The response of the European Union has been comparatively more robust in terms of crippling sanctions upon Russia. Still, it is yet to consider the Ukrainian request for an "immediate accession". It seems Europe will have to learn to stop looking towards the US for succour during every strategic crisis. The failure of the EU to emerge as a credible alternative to US hegemony has left the space open for China in the international arena. Even the Chinese haven't been able to play a proactive role in the Ukrainian imbroglio, but it wasn't expected of Beijing to get involved in an EU-Russia showdown. That President Xi has managed to retain his equanimity in a no-win conflict—support for rule-based international order in Kyiv but loyalty to the strategic partner in Moscow—has infuriated the Western media but kept Beijing out of the ensuing mess.
Among other things, the Russian invasion of Ukraine has displayed the efficacy of armed power and its vulnerabilities at the same time. While the argument that militaries fight with their weaponry is true, it's equally important to remember that families of soldiers on the frontline matter no less in a prolonged conflict. If the Russian rouble continues to tumble, run on the bank intensifies, and consumables begin to diminish at convenience stores, the nuclear stockpile will prove to be meaningless. While hard power is sturdy, sharp power is spikier.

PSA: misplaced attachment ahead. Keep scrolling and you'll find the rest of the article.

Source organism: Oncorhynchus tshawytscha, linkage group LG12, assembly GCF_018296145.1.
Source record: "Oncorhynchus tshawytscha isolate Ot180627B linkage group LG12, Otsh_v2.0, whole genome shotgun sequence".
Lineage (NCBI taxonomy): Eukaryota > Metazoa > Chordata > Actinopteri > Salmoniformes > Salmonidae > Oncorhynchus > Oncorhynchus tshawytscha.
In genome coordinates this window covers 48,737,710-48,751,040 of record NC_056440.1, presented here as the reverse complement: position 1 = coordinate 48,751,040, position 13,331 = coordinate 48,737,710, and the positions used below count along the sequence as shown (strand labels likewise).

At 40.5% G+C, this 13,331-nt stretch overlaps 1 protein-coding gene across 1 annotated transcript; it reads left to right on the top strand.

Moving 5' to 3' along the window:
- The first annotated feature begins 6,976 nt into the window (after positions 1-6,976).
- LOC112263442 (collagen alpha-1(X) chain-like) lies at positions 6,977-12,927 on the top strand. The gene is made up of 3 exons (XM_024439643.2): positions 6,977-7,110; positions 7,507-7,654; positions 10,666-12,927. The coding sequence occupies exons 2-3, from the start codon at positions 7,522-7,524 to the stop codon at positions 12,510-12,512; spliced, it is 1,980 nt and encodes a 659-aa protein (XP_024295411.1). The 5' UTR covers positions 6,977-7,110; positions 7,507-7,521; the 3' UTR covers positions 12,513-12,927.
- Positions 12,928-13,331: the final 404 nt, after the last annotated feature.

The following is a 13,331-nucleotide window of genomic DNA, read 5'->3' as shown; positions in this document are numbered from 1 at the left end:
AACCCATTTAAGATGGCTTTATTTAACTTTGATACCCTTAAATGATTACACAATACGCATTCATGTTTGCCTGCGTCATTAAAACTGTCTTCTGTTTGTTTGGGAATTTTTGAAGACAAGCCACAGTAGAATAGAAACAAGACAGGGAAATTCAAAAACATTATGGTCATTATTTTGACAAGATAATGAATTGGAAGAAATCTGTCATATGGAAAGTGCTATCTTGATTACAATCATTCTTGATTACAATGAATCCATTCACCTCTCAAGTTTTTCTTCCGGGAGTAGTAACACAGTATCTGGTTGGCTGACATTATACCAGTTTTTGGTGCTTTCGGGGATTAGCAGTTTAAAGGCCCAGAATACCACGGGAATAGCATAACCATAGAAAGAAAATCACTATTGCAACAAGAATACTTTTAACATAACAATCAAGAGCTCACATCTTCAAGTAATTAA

The Chinese seem to be better prepared for the future with their diverse networks. The Cross-Border Interbank Payment System (CIPS) as a possible alternative to Society for Worldwide Interbank Financial Telecommunication (SWIFT) and its little empires (WeChat, Weibo and others) that have kept techno-giants such as Google, Facebook, Twitter and Instagram outside the "Great Firewall of China" are enduring assets. While deftly managing the post-war institutional structure of the UN System for strategic advantage, the Chinese have succeeded in building a slew of international alliances to buttress their hegemony in the new world order. The BRICS (Brazil, Russia, India, China and South Africa) has proved to be a non-starter, but its potentials remain intact. Only Beijing has deep pockets to keep the Asian Infrastructure Investment Bank rolling.
The transcontinental political, economic and security alliance of the Shanghai Cooperation Organisation is an ambitious experiment, but the Regional Comprehensive Economic Partnership is likely to reinforce the long-term goal of the Belt and Road Initiative of establishing a web with Chinese nodes in Asia, Africa and South America. The relative strength of the Beijing Consensus over the Washington Consensus lies in its adaptability to suit local conditions. It has been observed that such an approach holds great appeal in countries with weak constitutional organs, fragile civil societies and "state capture". Nepal fits the bill for Chinese hegemony perfectly.
The MCC saga has upset Beijing but has failed to rattle it enough to respond. An aphorism about functionality holds that the more complex a system, the greater the importance of small parts. War-torn Kyiv is a long way from conflict-prone Kathmandu, but the predicaments of marginal countries are somewhat similar. Whether it's Pax Americana (Latin for American Peace) or its Sino-Russian alternative, the fact of realpolitik is still the same: "The strong do what they can, and the weak suffer what they must."